Statement at the Conclusion of an IMF Staff Visit to KuwaitPress Release No.14/199
May 6, 2014
An International Monetary Fund (IMF) mission led by Mr. Ananthakrishnan Prasad visited Kuwait during May 4–6 to hold discussions with the authorities in preparation for the Article IV Consultation later this year. The mission met with Minister of Finance, H.E. Anas Al-Saleh; Minister of Social Affairs and Labor and State Minister for Planning Affairs, H.E. Hend S.B. Al-Subaih; Governor of Central Bank of Kuwait, H.E. Mohammad Al-Hashel; senior government officials, and representatives from the private sector.
At the end of the mission, Mr. Prasad issued the following statement, outlining the mission's preliminary assessment:
“The current economic outlook is positive. Non-oil GDP growth in Kuwait is expected to accelerate from 2.7 percent in 2013 to 3.9 percent in 2014, and is projected to increase to about 5 percent in the medium term in the baseline, backed by government investment in infrastructure and refineries. Structural reforms will be required to improve the business environment to enable the sustained implementation of Kuwait’s Development Plan to meet growth target. However, protracted political uncertainty could affect overall business confidence and the investment climate, and result in lower non-oil growth than projected.
“The fiscal position is strong. However, a sustained drop in oil prices could deplete fiscal surpluses and adversely affect long-term fiscal sustainability. Measures to contain current expenditures, particularly wages and subsidies, and continued heavy dependence on oil revenues are required to mitigate risks to the economy from downward oil price shocks.
“A medium-term fiscal strategy is required to drive reforms, the elements of which would include containing current expenditure growth, particularly, subsidies and public sector wages; prioritizing capital expenditure; and increasing non-oil revenues. Generalized subsidies, particularly for electricity and fuel, constituting about 7 percent of GDP in the budget (25 percent to total expenditure), engender wasteful consumption, and take resources away from core government spending priorities. A gradual alignment with international prices, while ensuring that a social safety net is in place to protect the vulnerable, would in the long run increase overall efficiency and generate more fiscal space. Conservation-oriented tariff structures could boost efficiency in fuel and power consumption.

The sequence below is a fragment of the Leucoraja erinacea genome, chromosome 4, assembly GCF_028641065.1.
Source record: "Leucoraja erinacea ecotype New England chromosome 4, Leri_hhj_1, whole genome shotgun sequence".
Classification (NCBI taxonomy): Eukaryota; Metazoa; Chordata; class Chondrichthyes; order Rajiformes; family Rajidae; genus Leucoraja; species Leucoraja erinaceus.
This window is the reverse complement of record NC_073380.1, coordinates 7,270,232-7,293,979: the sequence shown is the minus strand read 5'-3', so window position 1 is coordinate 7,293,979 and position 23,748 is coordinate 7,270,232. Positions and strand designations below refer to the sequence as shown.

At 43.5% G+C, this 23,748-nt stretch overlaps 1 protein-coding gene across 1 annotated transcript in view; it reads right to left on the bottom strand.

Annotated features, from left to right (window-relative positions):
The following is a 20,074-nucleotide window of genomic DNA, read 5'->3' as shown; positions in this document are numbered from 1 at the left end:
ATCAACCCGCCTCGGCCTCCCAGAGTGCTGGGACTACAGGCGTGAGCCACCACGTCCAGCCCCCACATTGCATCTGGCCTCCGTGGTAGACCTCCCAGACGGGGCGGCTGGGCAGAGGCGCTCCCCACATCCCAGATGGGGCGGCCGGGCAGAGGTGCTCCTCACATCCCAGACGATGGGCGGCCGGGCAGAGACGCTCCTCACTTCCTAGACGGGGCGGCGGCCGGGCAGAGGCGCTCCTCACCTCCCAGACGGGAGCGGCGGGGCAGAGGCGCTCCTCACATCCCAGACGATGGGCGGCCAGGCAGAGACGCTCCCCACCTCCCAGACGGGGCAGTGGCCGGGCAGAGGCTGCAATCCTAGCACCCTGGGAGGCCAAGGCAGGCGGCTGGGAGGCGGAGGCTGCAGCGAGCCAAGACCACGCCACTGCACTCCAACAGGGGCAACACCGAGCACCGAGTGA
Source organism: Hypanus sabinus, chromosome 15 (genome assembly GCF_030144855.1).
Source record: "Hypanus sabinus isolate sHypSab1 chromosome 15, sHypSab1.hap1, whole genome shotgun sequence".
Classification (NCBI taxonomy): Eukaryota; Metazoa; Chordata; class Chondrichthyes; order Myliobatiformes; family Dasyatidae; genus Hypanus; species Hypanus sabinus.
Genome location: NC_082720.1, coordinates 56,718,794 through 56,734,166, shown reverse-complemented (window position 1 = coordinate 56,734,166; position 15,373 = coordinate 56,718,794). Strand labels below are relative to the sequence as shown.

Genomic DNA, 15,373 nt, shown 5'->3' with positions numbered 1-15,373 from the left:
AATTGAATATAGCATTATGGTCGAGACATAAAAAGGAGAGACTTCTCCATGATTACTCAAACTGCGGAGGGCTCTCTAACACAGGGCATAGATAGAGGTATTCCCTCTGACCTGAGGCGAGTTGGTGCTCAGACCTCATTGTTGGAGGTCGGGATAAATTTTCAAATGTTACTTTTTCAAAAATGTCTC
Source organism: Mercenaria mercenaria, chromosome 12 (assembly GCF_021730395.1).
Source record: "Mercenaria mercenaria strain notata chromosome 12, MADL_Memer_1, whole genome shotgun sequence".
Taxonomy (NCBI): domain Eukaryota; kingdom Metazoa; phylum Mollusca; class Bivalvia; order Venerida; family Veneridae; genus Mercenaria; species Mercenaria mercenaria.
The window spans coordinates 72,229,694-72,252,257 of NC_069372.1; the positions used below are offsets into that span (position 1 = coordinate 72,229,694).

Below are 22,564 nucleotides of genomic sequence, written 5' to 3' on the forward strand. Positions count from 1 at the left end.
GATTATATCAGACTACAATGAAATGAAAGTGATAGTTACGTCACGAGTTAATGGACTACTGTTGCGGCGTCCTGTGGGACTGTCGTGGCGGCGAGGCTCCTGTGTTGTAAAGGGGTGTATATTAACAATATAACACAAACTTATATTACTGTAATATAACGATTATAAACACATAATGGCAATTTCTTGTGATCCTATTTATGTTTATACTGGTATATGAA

“Institutional reforms are needed to support fiscal policymaking through implementing a medium-term budgeting framework and strengthening the macro-fiscal unit.
“The banking system remains amply capitalized. The capitalization and asset quality of banks continued to show significant improvements with a combined capital adequacy ratio of almost 19 percent and gross non performing loans of 3.2 percent. The mission welcomes the recent macroprudential regulations on loan-to-value ratios for the residential sector and the ongoing strengthening of banks’ capital, which would contribute to further strengthening financial stability.
“The mission is thankful to the authorities for their collaboration and frank discussions and wishes them success in their endeavors.”